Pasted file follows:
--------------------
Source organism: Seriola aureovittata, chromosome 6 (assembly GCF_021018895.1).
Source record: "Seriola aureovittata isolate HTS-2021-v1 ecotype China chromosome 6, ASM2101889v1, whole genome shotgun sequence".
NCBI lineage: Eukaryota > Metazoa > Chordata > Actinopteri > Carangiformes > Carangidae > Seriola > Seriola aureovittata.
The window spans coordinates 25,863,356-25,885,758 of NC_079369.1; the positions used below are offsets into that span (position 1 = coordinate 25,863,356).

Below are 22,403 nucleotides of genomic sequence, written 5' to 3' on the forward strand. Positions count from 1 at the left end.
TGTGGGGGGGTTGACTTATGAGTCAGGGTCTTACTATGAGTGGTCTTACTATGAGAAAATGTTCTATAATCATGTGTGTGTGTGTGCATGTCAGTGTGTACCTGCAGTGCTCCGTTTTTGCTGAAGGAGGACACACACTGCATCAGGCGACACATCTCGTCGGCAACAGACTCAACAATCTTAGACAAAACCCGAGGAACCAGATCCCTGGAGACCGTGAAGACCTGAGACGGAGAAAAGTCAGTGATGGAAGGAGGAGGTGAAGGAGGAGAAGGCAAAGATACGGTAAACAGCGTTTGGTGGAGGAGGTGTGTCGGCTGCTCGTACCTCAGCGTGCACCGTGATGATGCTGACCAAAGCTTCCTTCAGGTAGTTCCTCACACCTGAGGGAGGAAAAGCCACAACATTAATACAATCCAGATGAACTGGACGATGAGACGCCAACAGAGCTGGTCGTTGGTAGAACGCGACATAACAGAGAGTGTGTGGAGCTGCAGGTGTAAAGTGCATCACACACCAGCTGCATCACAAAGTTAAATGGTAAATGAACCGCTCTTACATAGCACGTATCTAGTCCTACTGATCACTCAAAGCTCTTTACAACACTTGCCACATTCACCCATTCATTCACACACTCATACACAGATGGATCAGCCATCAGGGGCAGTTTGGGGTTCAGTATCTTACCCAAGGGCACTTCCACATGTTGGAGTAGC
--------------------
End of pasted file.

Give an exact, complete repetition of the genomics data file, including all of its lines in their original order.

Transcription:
Source organism: Seriola aureovittata, chromosome 6 (assembly GCF_021018895.1).
Source record: "Seriola aureovittata isolate HTS-2021-v1 ecotype China chromosome 6, ASM2101889v1, whole genome shotgun sequence".
NCBI lineage: Eukaryota > Metazoa > Chordata > Actinopteri > Carangiformes > Carangidae > Seriola > Seriola aureovittata.
The window spans coordinates 25,863,356-25,885,758 of NC_079369.1; the positions used below are offsets into that span (position 1 = coordinate 25,863,356).

Below are 22,403 nucleotides of genomic sequence, written 5' to 3' on the forward strand. Positions count from 1 at the left end.
TGTGGGGGGGTTGACTTATGAGTCAGGGTCTTACTATGAGTGGTCTTACTATGAGAAAATGTTCTATAATCATGTGTGTGTGTGTGCATGTCAGTGTGTACCTGCAGTGCTCCGTTTTTGCTGAAGGAGGACACACACTGCATCAGGCGACACATCTCGTCGGCAACAGACTCAACAATCTTAGACAAAACCCGAGGAACCAGATCCCTGGAGACCGTGAAGACCTGAGACGGAGAAAAGTCAGTGATGGAAGGAGGAGGTGAAGGAGGAGAAGGCAAAGATACGGTAAACAGCGTTTGGTGGAGGAGGTGTGTCGGCTGCTCGTACCTCAGCGTGCACCGTGATGATGCTGACCAAAGCTTCCTTCAGGTAGTTCCTCACACCTGAGGGAGGAAAAGCCACAACATTAATACAATCCAGATGAACTGGACGATGAGACGCCAACAGAGCTGGTCGTTGGTAGAACGCGACATAACAGAGAGTGTGTGGAGCTGCAGGTGTAAAGTGCATCACACACCAGCTGCATCACAAAGTTAAATGGTAAATGAACCGCTCTTACATAGCACGTATCTAGTCCTACTGATCACTCAAAGCTCTTTACAACACTTGCCACATTCACCCATTCATTCACACACTCATACACAGATGGATCAGCCATCAGGGGCAGTTTGGGGTTCAGTATCTTACCCAAGGGCACTTCCACATGTTGGAGTAGC